Serendipity isn’t a word used much in everyday conversation. It means a pleasant surprise.

The trade for breeding sheep has been as good as serendipity gets. This is surprising considering the possible impact of Brexit with no trading or customs agreement in place for sheepmeat.

We have even had record prices for rams, albeit records for Cheviots are a fraction of those for Blackies or Texels and the Blackie record was for a shearling only. Record prices are, of course, nothing new. Neither are opinions about whether or not these prices can be justified and whether or not they are indicative of the prosperity of the sheep industry.

My earliest exposure to record prices came when we visited my grandparents at Blackhaugh, near Galashiels. Above the mantelpiece was a large portrait of the Cheviot ram ‘Dignity’ which my grandfather sold in 1920 for the Scottish record price for a ram of £1200. This would equate to somewhere between £30,000 and £40,000 today.

His pen of 17 averaged £136. Cheviot wedders were making £2.50, which was up from £1.50 in 1919. It would have taken 800 of them to pay for Dignity.

Dignity was born at the right time because there was a brief window of prosperity after the Great War before the Government cast farming adrift by repealing the Agricultural Act 1920 which guaranteed prices. The same year, a Blackie made £800 and a Border Leicester £1100.

But, Dignity didn’t do so well after that. He was sold to Major Thomson, owner of The Ben Line of merchant ships, who owned Callands, in Peebles-shire. The quality of the flock was mediocre and opinion was that Dignity would have found a better home at Dalhork, in Sutherland, owned by George Mundell, an experienced sheep farmer, who had run him up.

My grandfather must have looked back wistfully in 1932 at the depths of the 'Great Depression', when his champion at Hawick Tup Fair made £45 and his pen of 14 had the top average of £18. It would have taken 334 wedders to pay for my grandfather’s champion then. The price for wedders had dropped from £1.50 in 1930 to £1.25 in 1931 to £0.65 in 1932.

Things got a little better after that, however Dignity’s record wasn’t broken until 1948, when farming had returned to prosperity due to food shortages after World War 11. That was the last throw for the Cheviots.

From then on the record price was held by a Blackie until 2009 when a Texel made £231,000, equivalent to 3300 wedders valued at £70. This year’s highest price, again for a Texel lamb, of £210,000, came near.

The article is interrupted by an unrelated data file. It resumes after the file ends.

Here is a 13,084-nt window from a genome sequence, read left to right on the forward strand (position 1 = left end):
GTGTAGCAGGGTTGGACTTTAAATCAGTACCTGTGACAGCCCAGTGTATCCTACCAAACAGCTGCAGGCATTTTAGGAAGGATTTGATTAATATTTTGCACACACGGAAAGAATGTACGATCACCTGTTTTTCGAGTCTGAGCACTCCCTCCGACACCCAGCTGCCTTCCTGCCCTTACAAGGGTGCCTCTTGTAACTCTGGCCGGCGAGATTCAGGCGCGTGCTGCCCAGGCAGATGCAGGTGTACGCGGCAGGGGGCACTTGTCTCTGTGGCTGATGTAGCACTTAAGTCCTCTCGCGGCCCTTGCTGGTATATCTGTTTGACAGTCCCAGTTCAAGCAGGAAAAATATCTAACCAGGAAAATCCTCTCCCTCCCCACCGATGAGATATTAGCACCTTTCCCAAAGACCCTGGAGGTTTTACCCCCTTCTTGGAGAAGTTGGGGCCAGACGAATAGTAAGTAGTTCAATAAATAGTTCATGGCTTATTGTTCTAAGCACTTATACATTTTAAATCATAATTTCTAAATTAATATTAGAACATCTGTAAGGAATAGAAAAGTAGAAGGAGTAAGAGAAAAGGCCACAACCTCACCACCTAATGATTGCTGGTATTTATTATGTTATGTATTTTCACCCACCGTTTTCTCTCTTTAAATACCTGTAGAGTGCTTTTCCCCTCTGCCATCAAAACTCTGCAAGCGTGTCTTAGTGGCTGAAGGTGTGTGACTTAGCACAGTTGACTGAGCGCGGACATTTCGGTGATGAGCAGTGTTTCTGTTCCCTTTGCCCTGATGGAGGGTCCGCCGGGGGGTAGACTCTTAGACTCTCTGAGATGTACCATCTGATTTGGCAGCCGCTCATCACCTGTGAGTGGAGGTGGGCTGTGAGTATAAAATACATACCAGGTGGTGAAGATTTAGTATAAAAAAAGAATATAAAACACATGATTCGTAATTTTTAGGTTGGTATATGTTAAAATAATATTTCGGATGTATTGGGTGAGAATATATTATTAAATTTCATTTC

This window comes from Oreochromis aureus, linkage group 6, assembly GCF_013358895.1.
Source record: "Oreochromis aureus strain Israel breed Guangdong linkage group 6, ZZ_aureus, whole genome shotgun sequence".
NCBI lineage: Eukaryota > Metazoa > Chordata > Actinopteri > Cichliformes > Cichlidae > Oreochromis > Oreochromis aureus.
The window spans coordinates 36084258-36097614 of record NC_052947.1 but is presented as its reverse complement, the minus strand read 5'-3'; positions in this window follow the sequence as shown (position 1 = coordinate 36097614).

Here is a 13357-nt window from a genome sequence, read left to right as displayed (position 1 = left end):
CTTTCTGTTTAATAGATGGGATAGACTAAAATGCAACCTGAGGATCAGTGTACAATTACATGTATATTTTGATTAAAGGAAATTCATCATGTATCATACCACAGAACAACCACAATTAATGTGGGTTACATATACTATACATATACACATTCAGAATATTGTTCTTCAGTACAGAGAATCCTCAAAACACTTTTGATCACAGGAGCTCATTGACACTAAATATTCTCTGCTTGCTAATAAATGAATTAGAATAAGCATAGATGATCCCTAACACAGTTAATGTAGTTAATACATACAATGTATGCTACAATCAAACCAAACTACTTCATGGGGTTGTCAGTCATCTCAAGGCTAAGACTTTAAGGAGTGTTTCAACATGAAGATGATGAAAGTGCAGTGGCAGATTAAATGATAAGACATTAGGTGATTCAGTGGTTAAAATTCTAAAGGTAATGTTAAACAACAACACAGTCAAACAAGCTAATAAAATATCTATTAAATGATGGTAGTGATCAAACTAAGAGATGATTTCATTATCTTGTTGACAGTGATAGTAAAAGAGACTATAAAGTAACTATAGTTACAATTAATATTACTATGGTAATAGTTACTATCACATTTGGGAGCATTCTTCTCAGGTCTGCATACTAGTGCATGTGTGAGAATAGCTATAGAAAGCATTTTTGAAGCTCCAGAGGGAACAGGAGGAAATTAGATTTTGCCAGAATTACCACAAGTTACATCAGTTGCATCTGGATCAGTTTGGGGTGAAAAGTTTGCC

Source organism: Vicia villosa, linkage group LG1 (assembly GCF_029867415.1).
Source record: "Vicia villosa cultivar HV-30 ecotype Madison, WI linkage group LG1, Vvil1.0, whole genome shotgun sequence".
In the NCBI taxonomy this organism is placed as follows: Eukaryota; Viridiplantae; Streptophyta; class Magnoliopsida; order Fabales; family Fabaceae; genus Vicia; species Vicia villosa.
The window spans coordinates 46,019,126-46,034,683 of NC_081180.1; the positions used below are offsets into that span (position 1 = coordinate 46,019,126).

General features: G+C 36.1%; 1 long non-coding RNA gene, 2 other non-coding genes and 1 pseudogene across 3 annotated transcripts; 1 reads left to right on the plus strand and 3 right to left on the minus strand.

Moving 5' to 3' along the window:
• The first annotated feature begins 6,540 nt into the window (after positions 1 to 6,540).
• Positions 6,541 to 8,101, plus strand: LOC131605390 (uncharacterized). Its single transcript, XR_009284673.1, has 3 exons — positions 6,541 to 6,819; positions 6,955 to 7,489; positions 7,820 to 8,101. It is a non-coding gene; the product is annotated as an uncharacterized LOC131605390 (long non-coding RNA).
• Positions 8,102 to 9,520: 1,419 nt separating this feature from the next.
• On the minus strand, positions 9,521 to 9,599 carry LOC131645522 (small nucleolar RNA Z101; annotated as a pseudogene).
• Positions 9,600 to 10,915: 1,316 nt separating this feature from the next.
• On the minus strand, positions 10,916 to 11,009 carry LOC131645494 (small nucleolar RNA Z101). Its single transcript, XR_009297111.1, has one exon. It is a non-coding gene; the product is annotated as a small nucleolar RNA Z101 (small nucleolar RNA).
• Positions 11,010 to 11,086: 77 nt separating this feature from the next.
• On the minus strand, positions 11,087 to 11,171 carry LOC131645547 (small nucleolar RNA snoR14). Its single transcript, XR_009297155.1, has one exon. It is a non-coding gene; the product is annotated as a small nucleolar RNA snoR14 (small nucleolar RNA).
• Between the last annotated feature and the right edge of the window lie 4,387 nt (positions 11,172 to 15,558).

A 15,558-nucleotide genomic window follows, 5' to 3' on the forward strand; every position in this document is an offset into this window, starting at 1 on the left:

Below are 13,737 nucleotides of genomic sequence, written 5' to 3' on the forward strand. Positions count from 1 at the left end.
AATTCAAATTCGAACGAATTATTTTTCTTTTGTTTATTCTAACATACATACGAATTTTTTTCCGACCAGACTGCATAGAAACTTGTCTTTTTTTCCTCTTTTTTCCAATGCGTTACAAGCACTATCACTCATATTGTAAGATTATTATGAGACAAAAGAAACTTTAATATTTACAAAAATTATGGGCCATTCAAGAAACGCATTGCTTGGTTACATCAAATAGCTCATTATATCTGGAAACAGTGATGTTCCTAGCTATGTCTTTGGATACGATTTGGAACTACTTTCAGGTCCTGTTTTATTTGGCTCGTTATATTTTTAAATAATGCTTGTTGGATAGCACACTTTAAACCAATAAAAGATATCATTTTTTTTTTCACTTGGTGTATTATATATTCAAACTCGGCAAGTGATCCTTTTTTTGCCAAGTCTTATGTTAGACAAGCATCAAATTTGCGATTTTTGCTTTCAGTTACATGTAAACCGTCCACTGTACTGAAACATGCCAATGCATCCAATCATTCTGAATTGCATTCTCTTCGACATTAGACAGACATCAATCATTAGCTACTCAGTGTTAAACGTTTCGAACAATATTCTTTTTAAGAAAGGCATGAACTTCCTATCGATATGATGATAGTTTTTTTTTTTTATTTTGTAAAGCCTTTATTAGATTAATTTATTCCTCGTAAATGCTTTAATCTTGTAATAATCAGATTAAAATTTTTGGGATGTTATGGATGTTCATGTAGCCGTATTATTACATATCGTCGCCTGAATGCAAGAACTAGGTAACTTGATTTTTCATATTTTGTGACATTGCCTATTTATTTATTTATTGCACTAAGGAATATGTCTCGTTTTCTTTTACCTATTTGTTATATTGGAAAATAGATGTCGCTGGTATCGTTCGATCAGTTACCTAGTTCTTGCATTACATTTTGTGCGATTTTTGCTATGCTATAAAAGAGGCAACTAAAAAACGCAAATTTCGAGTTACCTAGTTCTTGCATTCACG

My own flirtation with record prices, which I mentioned last month, came in 1979 when I bought the North Country Cheviot, Clifton The Maestro, for £8000. None of his sons broke their sire's record, however two topped Hawick Tup Fair. He definitely paid his way – unlike a number of record breakers including Dignity who died in debt.

When The Maestro was a three-shear we found him one morning with one of hind legs flapping uselessly. We took him to the Veterinary Field Station, near Roslin, where the snapped tendons were replaced with plastic ones.

The veterinary surgeon who performed the operation, Joe Fraser, phoned me wondering if his bill of £120 was rather excessive. I replied that I would have paid him 10 times that. The ram lived three years after this operation. He went from tupping 90 ewes to only manage around 35, but we were happy with that.

It is interesting that the second of the two rams which topped Hawick Tup Fair was from the last crop of lambs sired by The Maestro. This would seldom happen today.

With the extensive use of AI and ET, a record breaker can now sire more lambs in his first year than he would have sired in his entire life 20 years ago. The market, if he has bred well, is quickly filled up with his offspring and by the next year a new ‘hot’ ram has replaced him.

In times past, the much higher prices paid for Blackies, compared to other numerically smaller breeds, reflected the fact that a Blackie ram which was a good breeder could still be siring sale toppers to the end of his days without the market being saturated with his kind. Now, that doesn’t matter much.

The Blackie tup sales come last in the calendar. I spent a day, my first for some years, at the Lanark shearling day. Some things hadn’t changed.

The catalogue was still just two folded sheets with an etching of the old mart in the centre of the town on the front. Inside it gave the name of the vendor, his farm and the brand numbers on the ram’s horn; no pedigree, performance or health status of the flock.

My initial impression was that, apart from their horns, the rams were smaller than formerly. Maybe it is just that my eyes are used to looking at in-bye tups these days.

For the benefit of those not involved with Blackies, the critical factor in deciding the value of a Blackface ram is ‘The Hardy Look’, or sometimes just ‘The Look’ – which mostly depends on its facial colouration. ‘The Look’ has changed a bit since my last visit, but then throughout history it always has.

A shearling sold for a new record price of £100,000 and the sale average, too, was a record. The next day, a ram lamb sold for £150,000 which almost broke its sire’s record of £160,000 when it sold the previous year.

So, all is well with the Blackie, record prices and ‘The Tough Look’? Those in my patch of the Lammermuirs aren’t convinced.

When I left Rawburn in 1993, we had four hirsels of Blackies totalling 2200 ewes. Now two of the hirsels are stocked with hill Northies and the other two carry half the sheep they did. Of my nine neighbours who had full Blackie herdings, three still have Blackies but are only half stocked, one has planted trees, two have changed to Lairg type Northies and three have no sheep at all.